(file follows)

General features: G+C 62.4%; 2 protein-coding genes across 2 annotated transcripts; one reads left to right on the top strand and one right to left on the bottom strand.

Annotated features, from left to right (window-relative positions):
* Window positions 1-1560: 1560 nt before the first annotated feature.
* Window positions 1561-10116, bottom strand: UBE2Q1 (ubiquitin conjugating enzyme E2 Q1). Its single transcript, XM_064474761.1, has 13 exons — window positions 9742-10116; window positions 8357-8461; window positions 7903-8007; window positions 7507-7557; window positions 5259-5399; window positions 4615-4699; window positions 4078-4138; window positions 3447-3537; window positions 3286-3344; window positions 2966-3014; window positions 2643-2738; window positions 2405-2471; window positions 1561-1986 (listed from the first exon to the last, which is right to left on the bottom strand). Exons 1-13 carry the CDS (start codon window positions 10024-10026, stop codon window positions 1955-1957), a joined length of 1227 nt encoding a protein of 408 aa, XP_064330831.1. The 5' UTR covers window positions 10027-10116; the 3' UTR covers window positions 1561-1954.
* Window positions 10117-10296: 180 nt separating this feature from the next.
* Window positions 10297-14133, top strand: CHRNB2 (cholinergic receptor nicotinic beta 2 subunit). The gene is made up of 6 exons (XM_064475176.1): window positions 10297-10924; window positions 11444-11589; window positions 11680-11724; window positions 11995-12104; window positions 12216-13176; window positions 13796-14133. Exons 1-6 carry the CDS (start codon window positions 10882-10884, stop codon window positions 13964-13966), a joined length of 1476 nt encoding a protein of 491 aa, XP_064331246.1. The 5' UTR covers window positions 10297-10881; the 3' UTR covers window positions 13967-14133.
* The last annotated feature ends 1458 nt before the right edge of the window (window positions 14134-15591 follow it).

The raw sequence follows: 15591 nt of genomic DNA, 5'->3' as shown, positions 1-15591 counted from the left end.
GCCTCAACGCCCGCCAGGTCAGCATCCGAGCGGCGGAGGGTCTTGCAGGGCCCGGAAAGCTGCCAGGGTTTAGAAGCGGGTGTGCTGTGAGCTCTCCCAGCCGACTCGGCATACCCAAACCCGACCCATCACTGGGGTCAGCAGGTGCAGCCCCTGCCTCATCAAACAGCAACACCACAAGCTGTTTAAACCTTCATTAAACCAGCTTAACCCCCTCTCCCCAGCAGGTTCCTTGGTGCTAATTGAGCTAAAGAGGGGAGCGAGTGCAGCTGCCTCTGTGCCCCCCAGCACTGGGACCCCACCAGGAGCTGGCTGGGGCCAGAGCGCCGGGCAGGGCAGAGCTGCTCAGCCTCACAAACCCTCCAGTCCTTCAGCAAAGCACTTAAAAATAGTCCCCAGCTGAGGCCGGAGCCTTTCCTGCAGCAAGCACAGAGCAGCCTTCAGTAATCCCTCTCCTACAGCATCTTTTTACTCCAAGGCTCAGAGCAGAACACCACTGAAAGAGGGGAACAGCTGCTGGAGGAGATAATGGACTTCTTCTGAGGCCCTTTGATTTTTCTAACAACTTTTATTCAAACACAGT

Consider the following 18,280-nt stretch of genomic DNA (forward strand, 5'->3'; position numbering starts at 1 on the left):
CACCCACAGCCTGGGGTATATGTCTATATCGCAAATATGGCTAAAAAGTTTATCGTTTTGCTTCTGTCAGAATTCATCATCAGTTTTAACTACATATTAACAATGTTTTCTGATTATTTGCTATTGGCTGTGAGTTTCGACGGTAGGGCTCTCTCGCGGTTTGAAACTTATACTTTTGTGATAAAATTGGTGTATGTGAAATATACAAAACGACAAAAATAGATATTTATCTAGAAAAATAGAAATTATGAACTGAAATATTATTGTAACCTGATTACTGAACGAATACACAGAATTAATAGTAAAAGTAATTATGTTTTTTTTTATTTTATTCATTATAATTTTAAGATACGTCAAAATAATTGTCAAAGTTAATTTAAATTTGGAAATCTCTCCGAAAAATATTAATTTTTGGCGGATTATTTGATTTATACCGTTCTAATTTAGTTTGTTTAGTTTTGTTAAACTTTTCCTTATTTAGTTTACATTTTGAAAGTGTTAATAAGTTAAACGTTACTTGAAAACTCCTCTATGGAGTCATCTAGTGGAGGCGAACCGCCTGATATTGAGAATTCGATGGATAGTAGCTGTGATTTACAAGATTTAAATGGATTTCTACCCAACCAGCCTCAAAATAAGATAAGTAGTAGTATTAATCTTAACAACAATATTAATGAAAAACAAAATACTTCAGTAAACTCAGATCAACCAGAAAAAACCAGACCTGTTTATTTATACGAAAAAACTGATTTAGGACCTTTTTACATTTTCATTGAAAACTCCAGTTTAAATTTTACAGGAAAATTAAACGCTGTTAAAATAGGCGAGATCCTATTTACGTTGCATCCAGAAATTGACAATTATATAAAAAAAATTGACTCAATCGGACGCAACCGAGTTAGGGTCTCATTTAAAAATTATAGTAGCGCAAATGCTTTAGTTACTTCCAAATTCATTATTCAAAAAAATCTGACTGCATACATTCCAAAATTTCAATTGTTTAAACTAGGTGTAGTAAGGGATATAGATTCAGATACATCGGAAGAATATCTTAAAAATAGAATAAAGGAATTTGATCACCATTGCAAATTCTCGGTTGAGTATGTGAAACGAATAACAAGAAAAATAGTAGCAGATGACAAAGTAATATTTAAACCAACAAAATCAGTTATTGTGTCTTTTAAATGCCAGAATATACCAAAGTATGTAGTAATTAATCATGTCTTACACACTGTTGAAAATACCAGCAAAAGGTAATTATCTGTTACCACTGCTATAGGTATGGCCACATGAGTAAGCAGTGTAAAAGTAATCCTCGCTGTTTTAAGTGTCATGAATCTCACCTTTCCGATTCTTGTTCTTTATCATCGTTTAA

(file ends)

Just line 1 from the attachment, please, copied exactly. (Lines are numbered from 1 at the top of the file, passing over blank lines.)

General features: G+C 62.4%; 2 protein-coding genes across 2 annotated transcripts; one reads left to right on the top strand and one right to left on the bottom strand.